No hair follicles, follicular melanocytes, sebaceous glands, eccrine sweat glands or smooth muscle were found in any regions we examined. Only one gland type was present and it resembled an apocrine sweat gland (Fig 4). These glands were simple, coiled and tubular, and had ducts with large lumens lined by tall, rounded cells. Myoepithelial cells were concentrated around the bases of the glands. The glands were distributed at a concentration of roughly 1 gland per mm2 along the surface at a depth of approximately 320 μm.

Fig 4. Apocrine gland in the dermis of the white rhinoceros.

This type of gland was found in all of the body regions sampled. Verhoeff-Von Gieson elastic stain. Scale bar is 100 μm on left, 50 μm on right.


The superficial layer of the dermis was highly vascular with capillaries, arterioles and venules concentrated just below the epidermis up to a depth of about 400 μm. Small arteries and veins were found in the dermis to a depth of roughly 700 μm from the surface. The deepest layers of the dermis had only a few large vessels with small branches visible between collagen bundles. Small, peripheral nerves were more common in the rump and in all sections were visible in the superficial dermis along with scattered Pacinian corpuscles. We also observe simple corpuscles in the dermal papillae similar to Meissner’s and Ruffini’s corpuscles. Peripheral nerves, although present, were not prominent features of the deep dermis.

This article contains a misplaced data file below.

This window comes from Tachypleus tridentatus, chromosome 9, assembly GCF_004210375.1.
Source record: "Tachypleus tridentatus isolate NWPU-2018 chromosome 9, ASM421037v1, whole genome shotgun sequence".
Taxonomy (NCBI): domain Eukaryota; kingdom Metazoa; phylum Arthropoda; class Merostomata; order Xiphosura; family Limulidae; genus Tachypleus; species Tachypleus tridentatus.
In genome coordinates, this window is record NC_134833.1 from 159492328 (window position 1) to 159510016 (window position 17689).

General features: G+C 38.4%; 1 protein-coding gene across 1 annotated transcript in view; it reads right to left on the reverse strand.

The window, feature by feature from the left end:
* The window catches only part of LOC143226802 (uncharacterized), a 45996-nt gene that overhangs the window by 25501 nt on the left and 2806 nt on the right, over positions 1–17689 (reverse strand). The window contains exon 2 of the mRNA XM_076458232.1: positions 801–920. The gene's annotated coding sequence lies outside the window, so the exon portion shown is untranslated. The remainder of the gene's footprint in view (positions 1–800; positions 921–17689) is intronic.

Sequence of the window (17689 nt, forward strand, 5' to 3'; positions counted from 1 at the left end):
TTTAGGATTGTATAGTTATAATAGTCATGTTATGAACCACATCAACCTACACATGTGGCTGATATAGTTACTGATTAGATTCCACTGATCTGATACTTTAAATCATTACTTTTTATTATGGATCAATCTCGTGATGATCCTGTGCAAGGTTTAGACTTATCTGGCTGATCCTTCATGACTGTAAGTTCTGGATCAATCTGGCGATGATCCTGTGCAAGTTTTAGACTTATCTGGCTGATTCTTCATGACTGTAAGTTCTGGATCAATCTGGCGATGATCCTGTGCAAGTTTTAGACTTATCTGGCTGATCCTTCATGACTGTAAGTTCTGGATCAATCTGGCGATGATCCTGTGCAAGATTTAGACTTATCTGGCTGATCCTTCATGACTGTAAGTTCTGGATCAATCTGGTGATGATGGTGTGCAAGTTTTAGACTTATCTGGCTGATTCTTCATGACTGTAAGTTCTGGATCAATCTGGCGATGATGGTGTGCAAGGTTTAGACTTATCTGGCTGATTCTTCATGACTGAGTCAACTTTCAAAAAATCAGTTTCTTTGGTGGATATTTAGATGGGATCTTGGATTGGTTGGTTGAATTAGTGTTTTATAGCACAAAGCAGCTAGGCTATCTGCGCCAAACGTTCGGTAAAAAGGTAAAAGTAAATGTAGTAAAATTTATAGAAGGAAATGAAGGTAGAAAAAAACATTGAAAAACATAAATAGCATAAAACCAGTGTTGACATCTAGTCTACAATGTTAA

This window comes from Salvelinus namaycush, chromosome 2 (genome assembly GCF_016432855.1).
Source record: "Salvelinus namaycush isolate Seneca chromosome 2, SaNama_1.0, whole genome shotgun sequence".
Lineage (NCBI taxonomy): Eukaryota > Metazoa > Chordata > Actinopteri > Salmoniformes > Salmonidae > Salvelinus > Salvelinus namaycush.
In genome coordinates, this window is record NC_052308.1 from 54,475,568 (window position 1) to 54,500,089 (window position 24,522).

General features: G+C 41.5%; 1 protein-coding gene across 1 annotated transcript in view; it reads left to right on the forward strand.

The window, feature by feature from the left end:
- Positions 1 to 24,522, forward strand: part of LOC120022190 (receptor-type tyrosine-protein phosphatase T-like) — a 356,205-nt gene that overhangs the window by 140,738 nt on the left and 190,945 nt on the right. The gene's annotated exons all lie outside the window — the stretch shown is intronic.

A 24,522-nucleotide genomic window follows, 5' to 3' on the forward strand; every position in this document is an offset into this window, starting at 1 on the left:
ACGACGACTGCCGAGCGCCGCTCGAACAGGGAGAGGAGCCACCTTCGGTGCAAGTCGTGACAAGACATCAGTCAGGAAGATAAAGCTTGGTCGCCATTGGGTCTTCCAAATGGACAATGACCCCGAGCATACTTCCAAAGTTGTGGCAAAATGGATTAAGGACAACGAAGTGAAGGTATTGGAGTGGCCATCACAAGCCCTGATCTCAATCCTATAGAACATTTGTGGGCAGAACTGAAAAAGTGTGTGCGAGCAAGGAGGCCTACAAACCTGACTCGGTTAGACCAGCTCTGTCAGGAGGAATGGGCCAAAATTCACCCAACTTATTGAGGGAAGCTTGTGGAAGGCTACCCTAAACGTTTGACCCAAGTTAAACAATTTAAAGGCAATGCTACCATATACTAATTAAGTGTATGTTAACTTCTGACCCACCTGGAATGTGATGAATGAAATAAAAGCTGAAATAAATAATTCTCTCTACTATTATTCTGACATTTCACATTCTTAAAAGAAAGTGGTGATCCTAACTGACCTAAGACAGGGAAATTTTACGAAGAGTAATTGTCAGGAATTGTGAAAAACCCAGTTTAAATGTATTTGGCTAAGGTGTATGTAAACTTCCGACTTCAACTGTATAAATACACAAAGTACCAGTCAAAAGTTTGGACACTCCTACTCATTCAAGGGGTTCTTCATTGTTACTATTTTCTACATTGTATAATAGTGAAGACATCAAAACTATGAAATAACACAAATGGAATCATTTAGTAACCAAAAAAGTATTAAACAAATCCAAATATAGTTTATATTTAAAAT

White rhinoceros hair and gland integumentary histology are in contrast with other large land mammals that inhabit Africa. For example, African elephant (Loxodonta africana) dermis contains hair but lacks sweat glands [1012]. Elephant body cooling occurs through evaporative heat loss via non-sweating transepidermal water loss and convective heat transfer, largely via vascular networks in the ears [1315]. Integument of the common hippopotamus (Hippopotamus amphibious) also contains hair follicles and lacks sweat glands in the dermis; however, there are sparse compound tubuloacinar subdermal glands (between the dermis and superficial fascia) that secrete mucous and serous products onto the skin surface of the flank and dorsum [16]. These glands are hypothesized to play a role in evaporative heat loss to compliment conductive heat loss in the water [1518]. We identified large, simple, coiled tubular sweat glands in the dermis near its junction with the epidermis. Cave and Allbrook [3], [19] described glands in white rhinoceros integument in the nuchal region, which they classified as apocrine sweat glands due to their large lumen. These glands were associated with small hair follicles that do not reach the surface and poorly developed sebaceous glands that lubricate the skin [3]. However, the integument of other body regions of the white rhinoceros were not studied histologically and visual observation of the external surface of the skin found no hairs protruding on the surface [8]. Our broader histological survey of white rhinoceros skin identified glands similar in morphology to those reported in skin from the flank of the black rhinoceros, Diceros bicornis [20]. The glands we found resembled apocrine glands but were not associated with hair follicles or sebaceous glands. It is unclear if hair was present earlier in life and atrophied to the extent that it is no longer visible under microscopy or if the hair was congenitally absent. These glands sparsely populated the dermis of all the body regions we studied making it likely that behavioral mechanisms, such as seeking daytime shade and wallowing in mud, augments white rhinoceros thermoregulatory strategies [21]. However, the density of myoepithelial cells bounding the glands suggests the ability to rapidly excrete a copious amount of fluid on the skin surface. The lack of sebaceous glands suggests other mechanisms may be in place for lubricating the skin, such as transdermal mechanisms or lubrication by epidermal lipids as in the pig [2224].